Goodbye Dictator


KAF: As of Wednesday, there have been clashes between pro- and anti-Mubarak people. Is that the correct way to describe it? Who are the “Mubarak supporters”? How are these clashes affecting the attitudes of average working class Egyptians?

It’s absolutely wrong to call them clashes between anti- and pro-Mubarak. The pro-Mubarak demonstration consisted of many baltagayyah and secret police to attack the protesters in Tahrir Square. It only began after Mubarak’s speech yesterday, after Obama’s speech too. Personally I think Mubarak feels like a slaughtered ox that tries to throw its blood over the slaughterers; he feels like Nero, who wants to burn Egypt before his removal, trying to make people believe he’s a synonym for stability, safety and security. In this way he has really made some progress. A holy national alliance has now been formed against Tahrirites (the Tahrir protesters) and the Commune de Tahrir.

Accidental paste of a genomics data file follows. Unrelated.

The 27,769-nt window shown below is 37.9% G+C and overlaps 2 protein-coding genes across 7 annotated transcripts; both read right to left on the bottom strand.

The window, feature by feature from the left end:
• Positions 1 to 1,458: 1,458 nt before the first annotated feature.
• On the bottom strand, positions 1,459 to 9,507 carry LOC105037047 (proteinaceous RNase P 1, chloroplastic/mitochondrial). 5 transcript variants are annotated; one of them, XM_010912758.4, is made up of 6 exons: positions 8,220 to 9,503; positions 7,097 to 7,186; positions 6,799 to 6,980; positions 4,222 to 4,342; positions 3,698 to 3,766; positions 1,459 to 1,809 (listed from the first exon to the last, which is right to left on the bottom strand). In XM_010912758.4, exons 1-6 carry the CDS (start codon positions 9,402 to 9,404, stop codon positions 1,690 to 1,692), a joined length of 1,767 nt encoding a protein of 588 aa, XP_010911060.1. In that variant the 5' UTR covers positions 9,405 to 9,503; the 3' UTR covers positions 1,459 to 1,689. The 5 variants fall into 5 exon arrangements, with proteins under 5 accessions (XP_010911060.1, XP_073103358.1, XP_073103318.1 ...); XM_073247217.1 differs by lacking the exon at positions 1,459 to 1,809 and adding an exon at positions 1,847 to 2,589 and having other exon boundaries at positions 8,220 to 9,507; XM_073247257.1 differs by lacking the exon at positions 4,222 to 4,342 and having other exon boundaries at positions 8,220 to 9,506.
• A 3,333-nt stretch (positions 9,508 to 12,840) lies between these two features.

Many people are saying, especially middle class people, that the demonstrations must end because Egypt has been burned, famine has begun, but it’s not true at all. It’s an exaggeration. Every revolution has its difficulties, and Mubarak is using fear and terror to stay longer. Personally I’m saying that even if the protesters were responsible for this situation, even if this is so, Mubarak must leave, he must be gone.

 

Excerpt from:

http://libcom.org/library/egypt-unrest-interview-egyptian-anarchist

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